A cadre of boots with American flags jutting from them as if these were soldiers in formation, ready to march off.
Purple hearts and candles. The bible. And tears.
Monday was a Memorial Day to remember for about a hundred Rio Rancho residents — friends and family of the men and women who gave their lives for their country.
There were wives here, and mothers, brothers, sisters and children, aunts and uncles.
And the souls of heroes.
Rio Rancho’s remembrance “means a lot,” said Charles Walters, USMC retired, a Desert Storm veteran.
“Not only am I a veteran, my son was an Afghanistan veteran and we both had brothers and sisters who didn’t come home,” he said.
There is healing here, he said and the remembrance helps veterans “see how many people come out here to support this, and that does help us heal, too.”
Marty Cantu is commander of Chapter 176 of the Military Order of the Purple Heart. Soldiers earn purple hearts the hard way, by suffering a wound or being killed in action against a hostile force.
“I got hit twice,” Cantu Said. “But it was not my time. I am still here.”
The day wasn’t just about remembering. It was also about honoring.
One family got to see a fresh memorial brick that had been placed in the walls at Veterans Memorial Park in Rio Rancho for Lance Cpl. Jonathon Grant, USMC, who died in Iraq.
A flag was presented to his wife, Eva, and a bouquet of flowers to his mother, Amal Roybal.
“It was great that we could honor his family,” said Thom Towell, USMC, a Vietnam veteran who had one tour before he earned his purple heart. “He died so long ago and we were able to hopefully bring more closure to his family. The door is never really closed, but this helps a bit for healing.”
After a bugler played taps and a 21-gun salute, Walters told the crowd that Memorial Day, “is a time when we reflect and honor our military brothers and sisters.”
The display of boots, he said, is a small fraction of the more than 700,000 U.S. soldiers killed or missing in action.
“We will never forget you,” he said.
Indeed, the freedom that Americans enjoy “comes at a great cost and a very high price,” said Rio Rancho Mayor Gregg Hull. “That’s why we take this day to be a solemn day, to remember and reflect on those who have made the ultimate sacrifice so that we can enjoy the freedoms we enjoy in this great country.”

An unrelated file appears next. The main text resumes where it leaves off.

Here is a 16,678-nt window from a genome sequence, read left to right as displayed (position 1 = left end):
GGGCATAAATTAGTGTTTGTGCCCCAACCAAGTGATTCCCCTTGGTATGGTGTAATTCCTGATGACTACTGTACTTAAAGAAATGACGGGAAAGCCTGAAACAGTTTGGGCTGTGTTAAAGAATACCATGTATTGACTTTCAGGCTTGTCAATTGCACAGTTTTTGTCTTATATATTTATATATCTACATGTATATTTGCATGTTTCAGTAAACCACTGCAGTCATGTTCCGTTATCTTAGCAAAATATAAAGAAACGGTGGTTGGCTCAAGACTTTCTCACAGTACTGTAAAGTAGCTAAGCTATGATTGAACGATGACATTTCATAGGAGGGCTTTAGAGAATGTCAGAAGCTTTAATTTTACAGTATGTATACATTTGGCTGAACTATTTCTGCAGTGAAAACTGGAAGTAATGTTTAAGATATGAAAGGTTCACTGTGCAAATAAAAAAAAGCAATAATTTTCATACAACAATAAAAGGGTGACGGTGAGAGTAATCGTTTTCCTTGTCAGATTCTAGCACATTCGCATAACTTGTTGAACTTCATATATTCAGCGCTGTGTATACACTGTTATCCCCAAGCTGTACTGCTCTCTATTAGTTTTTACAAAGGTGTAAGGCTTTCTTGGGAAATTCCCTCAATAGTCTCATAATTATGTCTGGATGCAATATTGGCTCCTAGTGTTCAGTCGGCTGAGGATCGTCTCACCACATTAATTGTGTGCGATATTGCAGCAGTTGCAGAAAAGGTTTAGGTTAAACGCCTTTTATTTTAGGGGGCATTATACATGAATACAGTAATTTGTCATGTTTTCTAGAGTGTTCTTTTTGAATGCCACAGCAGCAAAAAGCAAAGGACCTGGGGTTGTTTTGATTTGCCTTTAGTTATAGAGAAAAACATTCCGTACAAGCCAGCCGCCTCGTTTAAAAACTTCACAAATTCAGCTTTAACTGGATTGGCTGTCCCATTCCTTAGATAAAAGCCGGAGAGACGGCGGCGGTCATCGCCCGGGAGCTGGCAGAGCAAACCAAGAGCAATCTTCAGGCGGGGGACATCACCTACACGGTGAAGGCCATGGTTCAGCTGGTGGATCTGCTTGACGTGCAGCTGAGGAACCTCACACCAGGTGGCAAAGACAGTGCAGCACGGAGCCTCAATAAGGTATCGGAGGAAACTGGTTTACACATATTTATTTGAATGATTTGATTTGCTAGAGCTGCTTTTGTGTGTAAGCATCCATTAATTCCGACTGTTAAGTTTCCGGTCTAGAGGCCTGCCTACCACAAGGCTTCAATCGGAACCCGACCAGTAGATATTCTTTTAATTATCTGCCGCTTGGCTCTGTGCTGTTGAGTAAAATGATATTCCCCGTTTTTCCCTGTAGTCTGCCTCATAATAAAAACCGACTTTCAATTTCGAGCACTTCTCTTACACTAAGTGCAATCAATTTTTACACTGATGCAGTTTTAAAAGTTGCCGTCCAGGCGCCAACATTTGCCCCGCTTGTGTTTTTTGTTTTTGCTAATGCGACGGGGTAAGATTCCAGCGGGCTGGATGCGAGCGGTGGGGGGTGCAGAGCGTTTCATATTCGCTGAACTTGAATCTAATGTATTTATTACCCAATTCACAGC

For the family of Grant, this was very personal day. They touched his brick in final goodbyes after it was unveiled.
As the crowd headed out, Alma Roybal spent several quiet moments alone, kneeling in front of the candle and purple heart above his picture.
“Jonathan,” she said, “was my son. I am very proud of my son. I miss him so much.”
A letter read at the Memorial Day Remembrance at Veterans Memorial Park in Rio Rancho
Tommy was 21 years old. He spent three years as a POW during WWII including time on a Hell Ship. He wrote his farewell message to his parents on the backs of two family photographs which were smuggled from one prisoner to another and finally making their way to his parents in 1945. He never came home.
- World War II
- Lt. Tommy Kennedy
- In a letter written to his mother and father
- Date unknown
Mommy and Dad,
It’s pretty hard to check out this way without a fighting chance. But we can’t live forever. I’m not afraid to die, I just hate the thought of not seeing you again.
Buy Turkey Ranch with my money and just think of me often while you are there.
Make liberal donations to both of my sisters. See that Gary has a new car for his first year of high school…
I guess you can tell Patty that fate just did not want us together .
Hold a nice service for me in Bakersfield and put a headstone at the new cemetery. Take care of my nieces and nephews. Don’t let them ever want as I want for comfort and warmth.
Loving and waiting for you from the world beyond,
Lt. Tommy Kennedy.